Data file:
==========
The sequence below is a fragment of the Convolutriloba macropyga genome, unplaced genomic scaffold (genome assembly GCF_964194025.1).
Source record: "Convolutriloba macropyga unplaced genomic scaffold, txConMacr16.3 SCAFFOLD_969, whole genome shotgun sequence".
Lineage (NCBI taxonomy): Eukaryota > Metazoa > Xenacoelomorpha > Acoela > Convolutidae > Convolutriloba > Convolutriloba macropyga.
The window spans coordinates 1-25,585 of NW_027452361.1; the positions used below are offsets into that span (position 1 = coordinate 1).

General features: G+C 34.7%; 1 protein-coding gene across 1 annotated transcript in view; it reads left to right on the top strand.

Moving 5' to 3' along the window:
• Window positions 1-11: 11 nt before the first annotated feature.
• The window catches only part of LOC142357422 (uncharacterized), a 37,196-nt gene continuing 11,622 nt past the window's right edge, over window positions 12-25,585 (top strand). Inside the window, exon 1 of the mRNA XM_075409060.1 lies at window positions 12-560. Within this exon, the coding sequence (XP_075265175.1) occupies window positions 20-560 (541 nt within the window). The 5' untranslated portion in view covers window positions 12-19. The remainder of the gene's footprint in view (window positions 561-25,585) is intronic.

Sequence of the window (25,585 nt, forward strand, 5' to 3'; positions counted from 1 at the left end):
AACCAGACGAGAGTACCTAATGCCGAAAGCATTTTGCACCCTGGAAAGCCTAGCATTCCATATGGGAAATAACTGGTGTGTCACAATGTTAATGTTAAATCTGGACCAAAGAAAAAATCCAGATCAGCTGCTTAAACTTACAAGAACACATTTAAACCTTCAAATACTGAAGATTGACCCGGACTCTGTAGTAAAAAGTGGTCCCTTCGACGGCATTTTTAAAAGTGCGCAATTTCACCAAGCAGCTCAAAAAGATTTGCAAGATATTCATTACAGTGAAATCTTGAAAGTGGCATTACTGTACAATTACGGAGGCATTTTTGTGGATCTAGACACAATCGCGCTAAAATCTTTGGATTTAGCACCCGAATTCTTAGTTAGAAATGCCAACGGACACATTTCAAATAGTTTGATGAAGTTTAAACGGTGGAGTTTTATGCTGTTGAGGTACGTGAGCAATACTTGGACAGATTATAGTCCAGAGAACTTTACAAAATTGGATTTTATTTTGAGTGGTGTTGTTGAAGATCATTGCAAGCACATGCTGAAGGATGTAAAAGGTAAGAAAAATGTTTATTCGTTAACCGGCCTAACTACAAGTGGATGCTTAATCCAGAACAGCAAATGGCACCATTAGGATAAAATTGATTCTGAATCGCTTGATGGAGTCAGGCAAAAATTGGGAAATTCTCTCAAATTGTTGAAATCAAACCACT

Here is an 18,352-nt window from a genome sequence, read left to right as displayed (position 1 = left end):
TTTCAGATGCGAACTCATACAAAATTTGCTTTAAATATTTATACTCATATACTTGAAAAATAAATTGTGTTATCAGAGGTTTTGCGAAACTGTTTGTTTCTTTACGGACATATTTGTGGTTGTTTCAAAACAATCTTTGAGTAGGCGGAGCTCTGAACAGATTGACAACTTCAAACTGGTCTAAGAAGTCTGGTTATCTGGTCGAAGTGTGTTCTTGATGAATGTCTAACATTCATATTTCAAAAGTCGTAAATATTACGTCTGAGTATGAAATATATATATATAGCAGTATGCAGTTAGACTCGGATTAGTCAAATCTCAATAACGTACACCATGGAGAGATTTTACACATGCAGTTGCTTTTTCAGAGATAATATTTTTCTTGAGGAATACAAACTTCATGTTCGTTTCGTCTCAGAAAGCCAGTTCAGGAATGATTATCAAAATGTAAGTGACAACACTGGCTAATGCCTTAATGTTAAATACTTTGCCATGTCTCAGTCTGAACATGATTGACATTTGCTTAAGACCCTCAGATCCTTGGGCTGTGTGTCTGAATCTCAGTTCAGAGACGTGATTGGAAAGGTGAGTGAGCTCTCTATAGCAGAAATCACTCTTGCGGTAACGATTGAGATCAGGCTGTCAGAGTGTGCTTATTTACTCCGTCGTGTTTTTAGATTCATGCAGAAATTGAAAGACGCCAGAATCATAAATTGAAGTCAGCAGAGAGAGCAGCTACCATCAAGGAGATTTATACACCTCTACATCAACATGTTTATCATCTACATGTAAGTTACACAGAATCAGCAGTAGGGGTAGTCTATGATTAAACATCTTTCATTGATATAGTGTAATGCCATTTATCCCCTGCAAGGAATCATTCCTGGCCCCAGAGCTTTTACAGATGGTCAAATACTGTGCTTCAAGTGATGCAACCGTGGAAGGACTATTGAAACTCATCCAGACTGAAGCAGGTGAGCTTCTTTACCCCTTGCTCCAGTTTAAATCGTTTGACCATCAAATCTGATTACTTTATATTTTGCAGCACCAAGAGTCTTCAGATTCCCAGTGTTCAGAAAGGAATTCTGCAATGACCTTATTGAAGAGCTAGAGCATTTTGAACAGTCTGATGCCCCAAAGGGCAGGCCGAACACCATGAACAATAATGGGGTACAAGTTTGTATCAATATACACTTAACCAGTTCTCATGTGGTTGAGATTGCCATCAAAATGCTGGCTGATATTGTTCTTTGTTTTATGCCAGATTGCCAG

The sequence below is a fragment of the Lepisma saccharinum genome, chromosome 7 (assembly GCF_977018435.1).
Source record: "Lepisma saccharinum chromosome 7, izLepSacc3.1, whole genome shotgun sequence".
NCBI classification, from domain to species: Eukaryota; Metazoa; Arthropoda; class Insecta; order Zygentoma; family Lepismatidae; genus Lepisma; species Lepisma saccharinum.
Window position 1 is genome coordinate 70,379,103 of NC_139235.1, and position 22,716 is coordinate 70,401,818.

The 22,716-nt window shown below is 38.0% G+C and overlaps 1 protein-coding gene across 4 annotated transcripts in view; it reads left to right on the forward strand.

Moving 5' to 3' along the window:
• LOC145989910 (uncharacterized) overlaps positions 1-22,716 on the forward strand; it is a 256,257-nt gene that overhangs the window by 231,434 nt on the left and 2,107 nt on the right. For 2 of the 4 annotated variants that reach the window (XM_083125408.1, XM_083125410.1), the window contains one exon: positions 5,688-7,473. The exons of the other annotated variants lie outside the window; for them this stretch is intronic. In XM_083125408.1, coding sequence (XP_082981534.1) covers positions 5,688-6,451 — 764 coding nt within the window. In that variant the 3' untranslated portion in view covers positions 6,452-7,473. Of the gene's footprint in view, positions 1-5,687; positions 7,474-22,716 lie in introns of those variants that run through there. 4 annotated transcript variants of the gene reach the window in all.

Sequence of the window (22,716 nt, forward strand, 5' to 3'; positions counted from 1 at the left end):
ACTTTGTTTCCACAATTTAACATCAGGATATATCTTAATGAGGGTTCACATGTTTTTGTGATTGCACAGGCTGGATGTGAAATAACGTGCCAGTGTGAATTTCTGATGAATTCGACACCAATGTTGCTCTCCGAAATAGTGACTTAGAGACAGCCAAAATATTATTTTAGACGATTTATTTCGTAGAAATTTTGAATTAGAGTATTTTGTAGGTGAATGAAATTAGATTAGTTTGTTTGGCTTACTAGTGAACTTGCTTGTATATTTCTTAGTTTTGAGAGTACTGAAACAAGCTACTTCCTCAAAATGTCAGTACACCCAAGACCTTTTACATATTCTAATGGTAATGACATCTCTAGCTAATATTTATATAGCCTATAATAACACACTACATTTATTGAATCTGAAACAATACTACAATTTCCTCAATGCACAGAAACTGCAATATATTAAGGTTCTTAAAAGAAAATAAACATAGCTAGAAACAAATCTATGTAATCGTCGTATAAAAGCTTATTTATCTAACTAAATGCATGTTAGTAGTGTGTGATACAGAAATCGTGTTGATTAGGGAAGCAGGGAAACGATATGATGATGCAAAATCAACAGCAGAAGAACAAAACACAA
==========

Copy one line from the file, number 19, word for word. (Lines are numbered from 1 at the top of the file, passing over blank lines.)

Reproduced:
• LOC145989910 (uncharacterized) overlaps positions 1-22,716 on the forward strand; it is a 256,257-nt gene that overhangs the window by 231,434 nt on the left and 2,107 nt on the right. For 2 of the 4 annotated variants that reach the window (XM_083125408.1, XM_083125410.1), the window contains one exon: positions 5,688-7,473. The exons of the other annotated variants lie outside the window; for them this stretch is intronic. In XM_083125408.1, coding sequence (XP_082981534.1) covers positions 5,688-6,451 — 764 coding nt within the window. In that variant the 3' untranslated portion in view covers positions 6,452-7,473. Of the gene's footprint in view, positions 1-5,687; positions 7,474-22,716 lie in introns of those variants that run through there. 4 annotated transcript variants of the gene reach the window in all.